WTA star: All the players are saying Sharapova is a cheat

Maria Sharapova. Photo / AP
Maria Sharapova. Photo / AP

French tennis player Kristina Mladenovic has no sympathy for Maria Sharapova, and says the rest of the locker room doesn't either.

The 22-year-old didn't hold back when letting her feelings known on the Russian's recent drug scandal.

"All the other players are saying she's a cheater," Mladenovic told French newspaper Le Parisien.

"You sure doubt and think that she didn't deserve all she won until now. That's dreadful, but it's good that it's finally out.

"As far as I am concerned if I take an aspirin I worry 10 times about what I do. She's been taking this drug for 10 years and it's a serious drug. She has played with the rules and thought, if it's not banned, then I can take it.

"For me that's very disappointing. I don't like the mentality to be the best by playing with the rules."

Sharapova tested positive to meldonium (a drug she knew by the alternative name of mildronate) during the Australian Open in January. It's the result of taking medication over the past 10 years that she claims was used to combat flu-like symptoms and reduce the risk of diabetes - something which runs in her family.

The substance was placed on WADA's banned list at the start of 2016, but Sharapova said she didn't read the updated list before the year's first major and so was unaware what she was taking was prohibited.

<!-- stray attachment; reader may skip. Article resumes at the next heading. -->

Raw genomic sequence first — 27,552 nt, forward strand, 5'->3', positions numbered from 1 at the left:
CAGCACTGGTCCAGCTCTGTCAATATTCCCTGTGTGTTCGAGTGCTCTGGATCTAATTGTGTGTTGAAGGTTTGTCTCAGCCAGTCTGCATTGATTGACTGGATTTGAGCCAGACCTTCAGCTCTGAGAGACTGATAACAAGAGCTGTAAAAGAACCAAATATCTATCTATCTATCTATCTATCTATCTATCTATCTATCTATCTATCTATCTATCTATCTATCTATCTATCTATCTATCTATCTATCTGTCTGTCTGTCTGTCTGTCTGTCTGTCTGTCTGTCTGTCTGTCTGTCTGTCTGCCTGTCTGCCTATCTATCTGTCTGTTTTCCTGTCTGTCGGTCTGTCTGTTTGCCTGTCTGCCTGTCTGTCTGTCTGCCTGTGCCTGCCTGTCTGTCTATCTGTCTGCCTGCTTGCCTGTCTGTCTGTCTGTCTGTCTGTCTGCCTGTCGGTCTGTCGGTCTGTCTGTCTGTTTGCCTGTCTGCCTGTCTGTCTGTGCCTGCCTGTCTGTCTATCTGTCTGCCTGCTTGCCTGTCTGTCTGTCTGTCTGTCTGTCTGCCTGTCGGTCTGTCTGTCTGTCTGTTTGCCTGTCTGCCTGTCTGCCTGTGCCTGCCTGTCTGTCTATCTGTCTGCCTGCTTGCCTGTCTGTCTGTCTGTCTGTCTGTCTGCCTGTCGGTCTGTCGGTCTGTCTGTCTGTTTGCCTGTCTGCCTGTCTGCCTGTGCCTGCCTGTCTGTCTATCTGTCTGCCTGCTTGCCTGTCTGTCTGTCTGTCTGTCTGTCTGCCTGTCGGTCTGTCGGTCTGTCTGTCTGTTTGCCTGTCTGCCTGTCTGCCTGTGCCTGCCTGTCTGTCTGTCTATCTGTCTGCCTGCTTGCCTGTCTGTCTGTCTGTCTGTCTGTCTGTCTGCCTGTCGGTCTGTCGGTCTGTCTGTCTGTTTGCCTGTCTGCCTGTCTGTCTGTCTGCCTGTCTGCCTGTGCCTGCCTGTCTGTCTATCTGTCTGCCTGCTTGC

She also denied she was warned five times about meldonium being banned - one of the mitigating factors her lawyer John J. Haggerty believes can see her escape punishment.

But such excuses don't wash with Mladenovic, who continued to unleash on the 28-year-old.

"She can play with words and find a good lawyer but on the principles of the situation, she's wrong," Mladenovic said.

"She has no excuse that can defend what she's done. For me there's no doubt.

"She wasn't really liked. I respected her for her career but she wasn't really nice nor polite, let's be honest.

"At least the good news to come out of all of this is that the anti-doping program is working and that even if you're among the best players you're going to get caught and it's going to get out."

It's a far different stance than the likes that have been aired by Novak Djokovic and Serena Williams, who wished Sharapova the best in her ordeal.

On Saturday she took to Facebook to defend herself against claims she had adequate warning about the implications of taking meldonium.

"In order to be aware of this 'warning' you had to open an email with a subject line having nothing to do with anti-doping, click on a web page, enter a password, enter a username, hunt, click, hunt, click, hunt, click, scroll and read," she wrote.

"I guess some in the media can call that a warning. I think most people would call it too hard to find.

"There was also a "wallet card" distributed at various tournaments at the beginning of 2016, after the ban went into effect. This document had thousands of words on it, many of them technical, in small print. Should I have studied it? Yes. But if you saw this document (attached), you would know what I mean."

Sharapova faces a possible four-year ban from tennis, which could end her career.


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